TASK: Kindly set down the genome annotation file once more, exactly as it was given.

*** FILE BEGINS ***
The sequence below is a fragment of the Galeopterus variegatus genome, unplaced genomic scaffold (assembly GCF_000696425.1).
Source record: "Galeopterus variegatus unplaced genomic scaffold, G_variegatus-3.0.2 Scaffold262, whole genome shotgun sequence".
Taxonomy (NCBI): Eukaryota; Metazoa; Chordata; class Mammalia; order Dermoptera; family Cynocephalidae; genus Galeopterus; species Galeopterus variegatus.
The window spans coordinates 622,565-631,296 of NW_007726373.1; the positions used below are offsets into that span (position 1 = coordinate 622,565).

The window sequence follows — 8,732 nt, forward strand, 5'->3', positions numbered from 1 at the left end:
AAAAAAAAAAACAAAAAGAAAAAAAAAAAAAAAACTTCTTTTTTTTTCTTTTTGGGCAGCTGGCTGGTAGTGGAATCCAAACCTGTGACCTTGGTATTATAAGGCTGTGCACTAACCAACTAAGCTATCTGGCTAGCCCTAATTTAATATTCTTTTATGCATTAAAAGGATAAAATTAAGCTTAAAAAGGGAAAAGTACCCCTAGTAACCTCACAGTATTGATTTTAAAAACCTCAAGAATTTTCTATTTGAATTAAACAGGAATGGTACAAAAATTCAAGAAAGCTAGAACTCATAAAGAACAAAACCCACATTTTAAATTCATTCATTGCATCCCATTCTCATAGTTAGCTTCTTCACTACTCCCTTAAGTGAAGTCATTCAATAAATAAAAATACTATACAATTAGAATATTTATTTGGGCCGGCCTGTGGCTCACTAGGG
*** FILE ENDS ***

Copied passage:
The sequence below is a fragment of the Galeopterus variegatus genome, unplaced genomic scaffold (assembly GCF_000696425.1).
Source record: "Galeopterus variegatus unplaced genomic scaffold, G_variegatus-3.0.2 Scaffold262, whole genome shotgun sequence".
Taxonomy (NCBI): Eukaryota; Metazoa; Chordata; class Mammalia; order Dermoptera; family Cynocephalidae; genus Galeopterus; species Galeopterus variegatus.
The window spans coordinates 622,565-631,296 of NW_007726373.1; the positions used below are offsets into that span (position 1 = coordinate 622,565).

The window sequence follows — 8,732 nt, forward strand, 5'->3', positions numbered from 1 at the left end:
AAAAAAAAAAACAAAAAGAAAAAAAAAAAAAAAACTTCTTTTTTTTTCTTTTTGGGCAGCTGGCTGGTAGTGGAATCCAAACCTGTGACCTTGGTATTATAAGGCTGTGCACTAACCAACTAAGCTATCTGGCTAGCCCTAATTTAATATTCTTTTATGCATTAAAAGGATAAAATTAAGCTTAAAAAGGGAAAAGTACCCCTAGTAACCTCACAGTATTGATTTTAAAAACCTCAAGAATTTTCTATTTGAATTAAACAGGAATGGTACAAAAATTCAAGAAAGCTAGAACTCATAAAGAACAAAACCCACATTTTAAATTCATTCATTGCATCCCATTCTCATAGTTAGCTTCTTCACTACTCCCTTAAGTGAAGTCATTCAATAAATAAAAATACTATACAATTAGAATATTTATTTGGGCCGGCCTGTGGCTCACTAGGG